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More Than a Safe Place


Advocacy, Crisis Shelter & Residence

YWCA transitional housing program is a real “turning point”

Looking up at the YWCA building from Saskatoon’s Kinsmen Park, you see a row of windows belonging to a group of incredibly determined women, residents in the YWCA Turning Points program. Located on one floor in the Crisis Shelter and Residence are 14 spaces for women who have experienced hardship in different ways, and are starting to turn their lives around and create their own better futures.

Women enter the YWCA Turning Points program through a referral and interview process. Many of the women who enter the program are experiencing issues with mental health, abuse and addiction.

“I had struggled with addiction since I was 12 years old,” writes ‘Brenda’, one former Turning Points resident, “For me, it was the only way to cope with what had happened to me as a child…I had lost my business, my home, and most importantly, my family.

“But about three years ago, something just turned in my head and I wanted to give myself a chance to live…but it was very difficult because I was not dealing with any of the underlying issues. It wasn’t long before I was hopeless again.”

It is the ability to address these underlying issues that distinguishes YWCA Turning Points and makes the program so successful. It provides safe, affordable, housing for women—but more than that—an environment, the necessary supports, and enough time, for women to deal with these underlying issues.

Brenda’s desire to start over was the fuel that she needed to succeed: “I had experienced for myself that there was another way. But I didn’t know how to live. I needed to get out on my own and become more independent.”

Women receive practical help with life skills, education, and connections to community resources so they can sustain stability once they are independent. They get help from the YWCA program facilitator to navigate obstacles and find solutions for positive, lasting changes.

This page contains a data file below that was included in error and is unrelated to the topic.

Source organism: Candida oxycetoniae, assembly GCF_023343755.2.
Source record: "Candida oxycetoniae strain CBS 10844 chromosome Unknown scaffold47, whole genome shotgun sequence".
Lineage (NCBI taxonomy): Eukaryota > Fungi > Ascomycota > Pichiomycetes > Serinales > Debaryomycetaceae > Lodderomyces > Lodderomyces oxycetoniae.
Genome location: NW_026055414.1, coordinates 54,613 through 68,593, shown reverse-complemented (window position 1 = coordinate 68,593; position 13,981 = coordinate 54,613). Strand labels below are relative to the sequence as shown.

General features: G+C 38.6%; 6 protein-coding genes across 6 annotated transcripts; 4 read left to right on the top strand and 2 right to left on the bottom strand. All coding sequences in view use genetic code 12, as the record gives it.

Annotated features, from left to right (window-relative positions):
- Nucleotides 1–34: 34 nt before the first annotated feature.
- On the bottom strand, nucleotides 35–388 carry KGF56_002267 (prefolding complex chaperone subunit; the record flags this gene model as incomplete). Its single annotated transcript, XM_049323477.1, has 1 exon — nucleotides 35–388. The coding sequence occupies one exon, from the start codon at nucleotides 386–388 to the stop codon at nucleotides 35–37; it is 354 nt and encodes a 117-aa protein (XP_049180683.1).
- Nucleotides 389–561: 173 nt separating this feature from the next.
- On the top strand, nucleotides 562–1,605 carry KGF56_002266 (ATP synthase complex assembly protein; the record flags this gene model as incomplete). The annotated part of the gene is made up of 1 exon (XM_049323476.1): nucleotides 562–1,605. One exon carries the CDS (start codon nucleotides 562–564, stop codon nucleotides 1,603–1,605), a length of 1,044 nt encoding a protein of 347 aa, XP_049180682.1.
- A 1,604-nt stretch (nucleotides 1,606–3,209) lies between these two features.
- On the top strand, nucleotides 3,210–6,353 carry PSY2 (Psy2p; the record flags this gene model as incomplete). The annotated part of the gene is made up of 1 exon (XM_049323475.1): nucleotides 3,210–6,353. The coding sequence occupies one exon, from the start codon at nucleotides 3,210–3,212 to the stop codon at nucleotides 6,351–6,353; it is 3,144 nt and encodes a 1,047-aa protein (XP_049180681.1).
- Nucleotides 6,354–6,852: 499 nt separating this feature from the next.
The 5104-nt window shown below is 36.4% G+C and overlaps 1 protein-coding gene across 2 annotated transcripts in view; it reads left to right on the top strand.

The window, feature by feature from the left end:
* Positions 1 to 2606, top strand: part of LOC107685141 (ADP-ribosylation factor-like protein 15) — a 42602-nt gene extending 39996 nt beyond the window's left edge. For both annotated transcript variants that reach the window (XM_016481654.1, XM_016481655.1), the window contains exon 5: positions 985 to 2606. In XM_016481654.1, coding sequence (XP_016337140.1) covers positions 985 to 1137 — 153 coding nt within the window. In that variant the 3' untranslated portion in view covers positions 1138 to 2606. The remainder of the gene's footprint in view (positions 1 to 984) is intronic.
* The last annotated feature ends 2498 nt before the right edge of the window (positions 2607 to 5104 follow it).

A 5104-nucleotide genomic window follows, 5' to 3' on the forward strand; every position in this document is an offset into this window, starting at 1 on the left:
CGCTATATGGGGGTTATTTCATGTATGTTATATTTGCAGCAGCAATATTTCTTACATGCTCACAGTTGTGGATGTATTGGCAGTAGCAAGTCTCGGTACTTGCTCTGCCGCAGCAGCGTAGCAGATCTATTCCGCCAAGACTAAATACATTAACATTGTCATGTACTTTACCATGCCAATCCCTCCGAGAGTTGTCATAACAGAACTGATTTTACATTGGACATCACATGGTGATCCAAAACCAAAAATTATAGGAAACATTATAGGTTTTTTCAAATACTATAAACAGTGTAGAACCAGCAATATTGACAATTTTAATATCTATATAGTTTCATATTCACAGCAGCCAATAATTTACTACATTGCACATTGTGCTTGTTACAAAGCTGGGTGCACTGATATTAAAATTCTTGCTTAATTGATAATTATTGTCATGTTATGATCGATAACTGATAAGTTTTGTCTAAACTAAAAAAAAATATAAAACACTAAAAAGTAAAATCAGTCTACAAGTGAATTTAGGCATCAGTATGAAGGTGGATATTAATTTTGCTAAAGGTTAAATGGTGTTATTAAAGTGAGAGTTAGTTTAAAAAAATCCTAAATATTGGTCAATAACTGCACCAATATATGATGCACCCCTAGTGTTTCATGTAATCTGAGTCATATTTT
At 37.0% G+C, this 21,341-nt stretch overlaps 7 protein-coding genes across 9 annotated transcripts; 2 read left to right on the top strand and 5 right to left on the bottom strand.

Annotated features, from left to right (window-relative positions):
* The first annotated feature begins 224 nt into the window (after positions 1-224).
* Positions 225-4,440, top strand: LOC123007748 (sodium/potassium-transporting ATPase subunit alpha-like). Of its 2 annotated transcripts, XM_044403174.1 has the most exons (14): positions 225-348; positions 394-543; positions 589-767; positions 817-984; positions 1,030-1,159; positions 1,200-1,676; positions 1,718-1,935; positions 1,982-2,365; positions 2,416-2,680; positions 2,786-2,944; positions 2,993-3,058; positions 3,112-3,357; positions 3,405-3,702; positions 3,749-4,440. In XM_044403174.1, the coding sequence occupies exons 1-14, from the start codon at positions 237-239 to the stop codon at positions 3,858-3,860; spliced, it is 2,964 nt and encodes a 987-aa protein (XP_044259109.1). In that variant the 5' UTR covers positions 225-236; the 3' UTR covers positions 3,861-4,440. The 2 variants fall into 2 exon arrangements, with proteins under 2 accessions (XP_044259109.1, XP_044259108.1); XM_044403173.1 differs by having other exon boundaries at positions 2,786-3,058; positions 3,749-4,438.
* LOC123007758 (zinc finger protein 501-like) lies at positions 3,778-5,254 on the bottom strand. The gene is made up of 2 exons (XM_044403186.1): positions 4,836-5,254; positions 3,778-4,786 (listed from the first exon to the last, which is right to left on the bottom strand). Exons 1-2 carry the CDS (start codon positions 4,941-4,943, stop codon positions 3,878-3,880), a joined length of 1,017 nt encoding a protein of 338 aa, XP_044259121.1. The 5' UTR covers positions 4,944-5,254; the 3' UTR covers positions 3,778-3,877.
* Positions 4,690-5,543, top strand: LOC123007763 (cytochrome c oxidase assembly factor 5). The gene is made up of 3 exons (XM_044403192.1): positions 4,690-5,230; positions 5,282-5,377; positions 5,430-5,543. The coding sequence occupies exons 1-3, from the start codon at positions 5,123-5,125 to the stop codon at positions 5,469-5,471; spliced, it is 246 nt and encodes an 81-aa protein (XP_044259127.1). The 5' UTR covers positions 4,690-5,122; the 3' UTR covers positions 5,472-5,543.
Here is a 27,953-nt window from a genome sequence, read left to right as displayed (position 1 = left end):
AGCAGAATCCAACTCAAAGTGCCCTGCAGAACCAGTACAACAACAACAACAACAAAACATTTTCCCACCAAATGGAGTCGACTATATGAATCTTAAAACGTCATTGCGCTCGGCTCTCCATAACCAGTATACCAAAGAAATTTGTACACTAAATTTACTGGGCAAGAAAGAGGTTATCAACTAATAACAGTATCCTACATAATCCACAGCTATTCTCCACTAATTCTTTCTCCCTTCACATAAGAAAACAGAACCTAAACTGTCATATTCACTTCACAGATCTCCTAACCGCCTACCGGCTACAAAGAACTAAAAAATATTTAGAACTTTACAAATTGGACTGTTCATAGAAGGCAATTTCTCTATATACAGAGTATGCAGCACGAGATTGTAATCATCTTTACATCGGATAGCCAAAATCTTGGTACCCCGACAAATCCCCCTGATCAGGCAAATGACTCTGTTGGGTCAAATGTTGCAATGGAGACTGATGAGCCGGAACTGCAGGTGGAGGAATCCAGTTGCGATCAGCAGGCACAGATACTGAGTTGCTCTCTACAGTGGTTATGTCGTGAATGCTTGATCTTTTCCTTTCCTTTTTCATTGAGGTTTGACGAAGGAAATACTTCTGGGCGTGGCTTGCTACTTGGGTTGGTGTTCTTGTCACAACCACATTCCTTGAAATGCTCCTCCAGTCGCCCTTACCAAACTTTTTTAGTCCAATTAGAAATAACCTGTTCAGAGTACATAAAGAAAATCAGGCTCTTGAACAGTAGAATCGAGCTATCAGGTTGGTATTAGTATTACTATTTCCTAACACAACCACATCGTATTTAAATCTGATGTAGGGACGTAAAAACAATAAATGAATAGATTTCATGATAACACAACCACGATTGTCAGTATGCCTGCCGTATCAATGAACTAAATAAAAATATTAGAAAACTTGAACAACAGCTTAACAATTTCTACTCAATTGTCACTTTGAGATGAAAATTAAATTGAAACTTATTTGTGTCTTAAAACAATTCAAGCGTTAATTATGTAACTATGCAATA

“I felt safe and supported and comfortable to talk to the staff when I had a problem or needed help. Things that might be simple to other people are overwhelming to someone who has been consumed by addiction and living on the streets…the gym, sexual assault centre, family services, employment services and computer lab are all in the same building. There is 24 hour support day or night,” said Brenda.

“I have learned how to be around people, sober, how to resolve conflict and how to have healthy relationships. I am not the same person I was before I came to the program. Now, I share my story of recovery (with others). I am so grateful for this program, and how it’s helped me in all areas of my life.”

It is the individual successes of each woman in Turning Points which make our community stronger and healthier. Now living independently, the women who have now moved on still value this program and what it did for them. And our community values these outcomes, creating a city where everyone can thrive.